Second-degree murder also pertains to cases where someone knowingly persists in conduct that could lead to another person’s death. Second-degree murders also include providing someone with the means to kill themselves, as well as injuring a pregnant mother and causing the death of the unborn child.

This is also a class 1 felony, and the penalties can include:

  • At least 10 years in prison
  • A sentence with no time off for good behavior
  • Possible life imprisonment if the defendant has a record of other felonies

Be aware that these charges apply only to the death of humans, but that includes unborn children.

What Is Arizona’s Standard for Manslaughter?

A judge rules on the difference between murder and manslaughter

Again, manslaughter is a crime that involves taking a life without premeditation or intention. However, these offenses usually have an element of recklessness.

Another difference between manslaughter and murder is that there aren’t different degrees of manslaughter in Arizona. Take note that, unlike other states, Arizona makes no distinction between voluntary and involuntary manslaughter.

As a class 2 felony, the penalties for manslaughter could be prison time from 7 to 21 years. Having prior convictions on one’s record usually moves the court to impose a longer sentence.

How Adequate Provocation Can Differentiate Manslaughter From Second-Degree Murder

Because of the lack of premeditation, the difference between manslaughter and murder in the second degree gets murky. Arizona law attempts to address this with its statute on “adequate provocation.”

Adequate provocation refers to a circumstance where the deceased’s actions goaded the defendant into committing the homicide. For instance, in the case of an argument, the court would review what the deceased said or did that might have provoked the defendant into a rage and a loss of self-control. Examples could be that the individual backed the person into a corner or persisted in harassment.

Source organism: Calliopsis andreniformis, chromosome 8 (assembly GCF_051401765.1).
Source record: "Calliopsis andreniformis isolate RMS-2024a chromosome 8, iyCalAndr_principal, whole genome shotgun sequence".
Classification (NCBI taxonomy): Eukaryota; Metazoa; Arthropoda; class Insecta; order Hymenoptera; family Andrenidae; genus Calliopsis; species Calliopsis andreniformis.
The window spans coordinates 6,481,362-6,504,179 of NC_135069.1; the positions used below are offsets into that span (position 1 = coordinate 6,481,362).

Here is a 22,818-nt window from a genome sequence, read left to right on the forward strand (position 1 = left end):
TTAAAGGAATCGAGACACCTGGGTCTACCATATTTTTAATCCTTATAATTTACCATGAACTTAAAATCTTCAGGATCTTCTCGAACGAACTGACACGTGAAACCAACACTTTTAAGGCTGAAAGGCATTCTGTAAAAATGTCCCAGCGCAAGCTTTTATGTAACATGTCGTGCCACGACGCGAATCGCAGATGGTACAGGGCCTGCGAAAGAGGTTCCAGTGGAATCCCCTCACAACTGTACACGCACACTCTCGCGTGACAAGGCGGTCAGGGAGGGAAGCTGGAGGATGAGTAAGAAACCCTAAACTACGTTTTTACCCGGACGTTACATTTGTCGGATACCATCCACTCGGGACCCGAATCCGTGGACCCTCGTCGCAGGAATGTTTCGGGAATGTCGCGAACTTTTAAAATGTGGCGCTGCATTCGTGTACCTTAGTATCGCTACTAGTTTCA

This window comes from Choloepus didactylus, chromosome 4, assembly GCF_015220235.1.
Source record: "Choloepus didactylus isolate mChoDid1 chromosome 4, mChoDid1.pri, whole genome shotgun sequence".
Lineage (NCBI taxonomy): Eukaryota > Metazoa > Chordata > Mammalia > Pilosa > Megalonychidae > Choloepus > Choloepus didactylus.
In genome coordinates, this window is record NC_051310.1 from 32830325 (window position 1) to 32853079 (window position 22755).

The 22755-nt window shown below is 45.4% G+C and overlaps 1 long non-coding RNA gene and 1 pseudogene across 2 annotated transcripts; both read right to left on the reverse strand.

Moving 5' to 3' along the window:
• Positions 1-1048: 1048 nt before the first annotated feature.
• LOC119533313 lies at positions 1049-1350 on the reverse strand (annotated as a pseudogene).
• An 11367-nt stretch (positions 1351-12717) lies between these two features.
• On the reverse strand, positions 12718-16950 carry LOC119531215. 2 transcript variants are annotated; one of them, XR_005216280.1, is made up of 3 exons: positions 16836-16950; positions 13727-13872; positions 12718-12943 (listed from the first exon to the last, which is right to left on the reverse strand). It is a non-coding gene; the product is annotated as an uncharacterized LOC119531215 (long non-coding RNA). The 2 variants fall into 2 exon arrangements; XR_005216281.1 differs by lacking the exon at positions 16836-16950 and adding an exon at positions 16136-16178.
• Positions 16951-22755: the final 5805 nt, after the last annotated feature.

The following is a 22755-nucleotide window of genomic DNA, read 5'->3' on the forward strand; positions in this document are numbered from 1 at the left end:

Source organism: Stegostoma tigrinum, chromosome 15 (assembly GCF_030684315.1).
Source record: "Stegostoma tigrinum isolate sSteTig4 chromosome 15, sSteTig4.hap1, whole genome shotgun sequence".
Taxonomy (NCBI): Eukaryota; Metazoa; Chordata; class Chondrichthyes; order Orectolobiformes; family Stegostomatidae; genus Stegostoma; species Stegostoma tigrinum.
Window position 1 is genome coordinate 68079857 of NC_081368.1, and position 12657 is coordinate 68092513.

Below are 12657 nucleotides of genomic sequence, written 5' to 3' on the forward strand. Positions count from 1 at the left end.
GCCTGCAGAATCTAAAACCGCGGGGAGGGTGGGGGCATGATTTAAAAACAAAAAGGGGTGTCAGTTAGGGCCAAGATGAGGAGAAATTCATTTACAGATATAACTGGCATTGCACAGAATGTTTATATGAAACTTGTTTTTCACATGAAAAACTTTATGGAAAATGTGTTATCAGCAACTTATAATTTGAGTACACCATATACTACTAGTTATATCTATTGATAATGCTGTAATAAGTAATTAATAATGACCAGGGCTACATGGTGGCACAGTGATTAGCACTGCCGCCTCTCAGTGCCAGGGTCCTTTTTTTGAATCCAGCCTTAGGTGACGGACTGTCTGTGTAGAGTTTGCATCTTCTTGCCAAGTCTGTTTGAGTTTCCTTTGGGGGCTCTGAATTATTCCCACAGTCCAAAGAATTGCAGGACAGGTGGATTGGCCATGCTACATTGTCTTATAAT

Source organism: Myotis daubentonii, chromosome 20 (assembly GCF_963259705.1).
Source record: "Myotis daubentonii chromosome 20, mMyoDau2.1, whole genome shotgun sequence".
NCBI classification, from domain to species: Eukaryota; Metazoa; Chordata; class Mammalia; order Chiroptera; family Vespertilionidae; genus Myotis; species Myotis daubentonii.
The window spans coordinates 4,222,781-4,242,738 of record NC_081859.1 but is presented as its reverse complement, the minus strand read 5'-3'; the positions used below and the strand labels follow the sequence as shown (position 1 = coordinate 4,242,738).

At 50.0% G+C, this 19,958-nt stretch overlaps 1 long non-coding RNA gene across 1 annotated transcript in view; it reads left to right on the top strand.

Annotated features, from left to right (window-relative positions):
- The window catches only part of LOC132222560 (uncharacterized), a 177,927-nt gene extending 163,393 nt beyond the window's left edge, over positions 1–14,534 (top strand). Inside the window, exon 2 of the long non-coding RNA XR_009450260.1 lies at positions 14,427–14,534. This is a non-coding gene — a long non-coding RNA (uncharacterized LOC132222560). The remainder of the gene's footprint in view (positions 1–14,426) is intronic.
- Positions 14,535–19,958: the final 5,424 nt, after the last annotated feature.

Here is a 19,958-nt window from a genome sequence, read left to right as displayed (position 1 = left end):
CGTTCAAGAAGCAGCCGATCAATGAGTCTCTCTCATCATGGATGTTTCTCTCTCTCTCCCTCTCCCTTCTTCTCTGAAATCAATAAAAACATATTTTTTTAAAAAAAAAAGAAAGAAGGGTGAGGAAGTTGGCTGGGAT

If the defendant committed what would normally be a second-degree murder because of adequate provocation, the court could lower the charge to manslaughter. Often, the defendant’s personal history plays a major factor in determining whether the act was a “crime of passion” or an intentional act.

What Is Negligent Homicide?

Arizona has a fourth classification of homicide, which the state terms as negligent homicide. It’s important to understand this when discussing the differences between manslaughter and murder because there are instances where neither of those distinctions applies.

As the term implies, negligent homicide is when a person’s carelessness leads to someone else’s death. One of the most common situations where this occurs is in drunk driving cases. It could also involve the reckless use of a weapon, deadly chemicals, or machinery where a person does not intend to cause anyone else harm.

Due to the clear lack of malice and intent in negligent homicide, the penalties are much less. This is a class 4 felony, where the maximum sentence is 16 years of incarceration. However, the defendant might be able to avoid imprisonment and only receive probation, especially for a first offense that does not involve a deadly weapon.